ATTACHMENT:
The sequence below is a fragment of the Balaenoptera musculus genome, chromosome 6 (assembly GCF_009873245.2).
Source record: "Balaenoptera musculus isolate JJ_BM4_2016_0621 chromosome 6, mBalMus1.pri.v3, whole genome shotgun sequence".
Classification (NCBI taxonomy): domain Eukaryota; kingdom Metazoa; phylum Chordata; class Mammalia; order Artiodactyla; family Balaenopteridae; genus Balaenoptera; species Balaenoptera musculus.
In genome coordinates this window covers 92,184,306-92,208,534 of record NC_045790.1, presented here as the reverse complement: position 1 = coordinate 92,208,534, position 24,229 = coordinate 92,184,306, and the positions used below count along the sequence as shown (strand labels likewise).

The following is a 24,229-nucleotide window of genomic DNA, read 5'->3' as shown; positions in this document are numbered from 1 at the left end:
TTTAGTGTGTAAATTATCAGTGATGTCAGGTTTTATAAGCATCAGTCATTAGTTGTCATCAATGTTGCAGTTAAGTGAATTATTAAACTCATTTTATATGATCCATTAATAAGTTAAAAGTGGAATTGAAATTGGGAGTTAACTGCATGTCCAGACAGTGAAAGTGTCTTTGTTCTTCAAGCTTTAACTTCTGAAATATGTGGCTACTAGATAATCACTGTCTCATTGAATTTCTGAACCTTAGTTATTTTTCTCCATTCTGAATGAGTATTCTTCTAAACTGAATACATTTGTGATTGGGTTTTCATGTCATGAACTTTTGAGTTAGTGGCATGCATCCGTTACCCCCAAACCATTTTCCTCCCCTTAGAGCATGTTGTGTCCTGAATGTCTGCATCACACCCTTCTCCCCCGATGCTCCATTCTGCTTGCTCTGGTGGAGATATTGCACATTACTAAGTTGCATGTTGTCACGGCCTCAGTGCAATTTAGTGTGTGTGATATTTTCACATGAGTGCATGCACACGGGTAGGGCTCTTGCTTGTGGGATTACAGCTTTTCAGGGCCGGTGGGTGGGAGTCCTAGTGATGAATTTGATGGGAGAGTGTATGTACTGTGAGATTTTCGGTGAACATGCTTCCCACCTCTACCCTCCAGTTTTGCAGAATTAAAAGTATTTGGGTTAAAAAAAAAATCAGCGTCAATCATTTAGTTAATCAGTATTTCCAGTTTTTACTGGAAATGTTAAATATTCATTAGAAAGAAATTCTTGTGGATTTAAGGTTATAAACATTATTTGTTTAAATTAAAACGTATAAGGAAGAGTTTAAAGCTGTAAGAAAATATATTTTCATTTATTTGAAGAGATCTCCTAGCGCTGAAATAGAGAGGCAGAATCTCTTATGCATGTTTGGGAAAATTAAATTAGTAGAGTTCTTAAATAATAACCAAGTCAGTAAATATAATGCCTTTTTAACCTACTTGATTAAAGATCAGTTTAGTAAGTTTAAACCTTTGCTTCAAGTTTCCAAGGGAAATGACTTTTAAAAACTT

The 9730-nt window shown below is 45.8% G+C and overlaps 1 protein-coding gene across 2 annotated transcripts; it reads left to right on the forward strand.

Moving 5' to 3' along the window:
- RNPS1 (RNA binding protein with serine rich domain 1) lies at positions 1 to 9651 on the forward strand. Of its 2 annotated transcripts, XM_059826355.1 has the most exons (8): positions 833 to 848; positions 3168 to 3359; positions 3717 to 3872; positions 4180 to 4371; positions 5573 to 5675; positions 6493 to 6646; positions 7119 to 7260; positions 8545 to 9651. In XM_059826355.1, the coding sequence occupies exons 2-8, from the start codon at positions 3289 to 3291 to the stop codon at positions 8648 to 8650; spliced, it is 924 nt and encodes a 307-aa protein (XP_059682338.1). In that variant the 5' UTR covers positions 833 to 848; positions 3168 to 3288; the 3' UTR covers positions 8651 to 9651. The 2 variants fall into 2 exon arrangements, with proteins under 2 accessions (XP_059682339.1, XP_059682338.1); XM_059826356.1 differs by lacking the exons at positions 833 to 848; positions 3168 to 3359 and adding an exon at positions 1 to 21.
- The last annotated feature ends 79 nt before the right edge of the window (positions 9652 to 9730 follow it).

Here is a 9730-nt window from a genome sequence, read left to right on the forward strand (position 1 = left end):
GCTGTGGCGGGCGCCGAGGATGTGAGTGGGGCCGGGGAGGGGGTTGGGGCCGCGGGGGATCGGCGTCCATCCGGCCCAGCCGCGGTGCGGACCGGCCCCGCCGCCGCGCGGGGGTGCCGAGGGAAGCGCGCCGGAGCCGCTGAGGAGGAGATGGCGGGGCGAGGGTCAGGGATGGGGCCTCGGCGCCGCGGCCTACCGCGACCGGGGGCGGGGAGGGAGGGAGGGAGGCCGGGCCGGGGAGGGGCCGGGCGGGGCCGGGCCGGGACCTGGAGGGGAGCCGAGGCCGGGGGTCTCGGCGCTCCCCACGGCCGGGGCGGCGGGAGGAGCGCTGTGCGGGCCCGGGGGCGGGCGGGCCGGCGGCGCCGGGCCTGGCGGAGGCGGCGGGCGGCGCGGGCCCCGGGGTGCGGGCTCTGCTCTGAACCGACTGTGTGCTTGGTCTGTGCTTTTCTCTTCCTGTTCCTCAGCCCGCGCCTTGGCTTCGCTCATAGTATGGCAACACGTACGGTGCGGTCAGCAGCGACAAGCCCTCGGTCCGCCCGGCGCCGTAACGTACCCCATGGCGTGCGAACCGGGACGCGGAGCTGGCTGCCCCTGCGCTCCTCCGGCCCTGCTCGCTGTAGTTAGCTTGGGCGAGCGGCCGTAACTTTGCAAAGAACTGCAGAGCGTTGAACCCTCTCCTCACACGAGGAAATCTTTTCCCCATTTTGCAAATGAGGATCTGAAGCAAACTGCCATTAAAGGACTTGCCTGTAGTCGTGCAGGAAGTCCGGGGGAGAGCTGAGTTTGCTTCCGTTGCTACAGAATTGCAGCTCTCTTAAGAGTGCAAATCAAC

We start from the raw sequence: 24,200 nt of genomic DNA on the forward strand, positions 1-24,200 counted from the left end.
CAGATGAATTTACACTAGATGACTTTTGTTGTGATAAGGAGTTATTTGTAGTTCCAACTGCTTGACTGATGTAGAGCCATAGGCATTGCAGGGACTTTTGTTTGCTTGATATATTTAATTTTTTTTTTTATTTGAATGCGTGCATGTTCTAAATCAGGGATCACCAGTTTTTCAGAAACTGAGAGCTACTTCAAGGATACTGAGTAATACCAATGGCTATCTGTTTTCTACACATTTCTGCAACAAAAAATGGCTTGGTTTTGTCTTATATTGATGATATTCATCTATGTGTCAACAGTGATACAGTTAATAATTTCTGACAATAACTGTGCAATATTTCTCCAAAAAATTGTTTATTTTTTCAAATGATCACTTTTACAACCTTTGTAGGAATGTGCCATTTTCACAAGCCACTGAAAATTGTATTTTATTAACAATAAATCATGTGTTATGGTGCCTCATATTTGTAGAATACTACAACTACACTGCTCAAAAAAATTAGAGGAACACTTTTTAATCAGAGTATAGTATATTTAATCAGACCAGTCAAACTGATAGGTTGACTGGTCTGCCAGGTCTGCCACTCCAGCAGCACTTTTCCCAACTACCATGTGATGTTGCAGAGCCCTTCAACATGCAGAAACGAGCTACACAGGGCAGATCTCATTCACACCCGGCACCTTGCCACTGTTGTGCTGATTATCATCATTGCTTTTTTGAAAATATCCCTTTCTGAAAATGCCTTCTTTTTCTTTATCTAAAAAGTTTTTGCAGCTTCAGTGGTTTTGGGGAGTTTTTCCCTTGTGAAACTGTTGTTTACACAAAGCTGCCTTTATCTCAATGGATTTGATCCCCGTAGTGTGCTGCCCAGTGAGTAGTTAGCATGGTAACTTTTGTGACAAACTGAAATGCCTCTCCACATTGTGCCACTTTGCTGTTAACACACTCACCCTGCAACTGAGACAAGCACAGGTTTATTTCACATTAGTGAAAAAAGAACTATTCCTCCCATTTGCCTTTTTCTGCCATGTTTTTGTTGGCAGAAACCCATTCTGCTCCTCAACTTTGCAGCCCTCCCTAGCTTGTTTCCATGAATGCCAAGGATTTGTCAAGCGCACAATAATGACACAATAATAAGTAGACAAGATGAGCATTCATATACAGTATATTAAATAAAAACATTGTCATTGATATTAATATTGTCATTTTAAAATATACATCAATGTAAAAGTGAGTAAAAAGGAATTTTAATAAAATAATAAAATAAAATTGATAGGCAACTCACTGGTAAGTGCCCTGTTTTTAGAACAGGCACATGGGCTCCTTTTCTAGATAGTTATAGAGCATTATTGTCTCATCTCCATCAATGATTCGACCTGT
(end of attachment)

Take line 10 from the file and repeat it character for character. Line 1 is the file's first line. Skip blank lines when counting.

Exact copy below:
- The last annotated feature ends 79 nt before the right edge of the window (positions 9652 to 9730 follow it).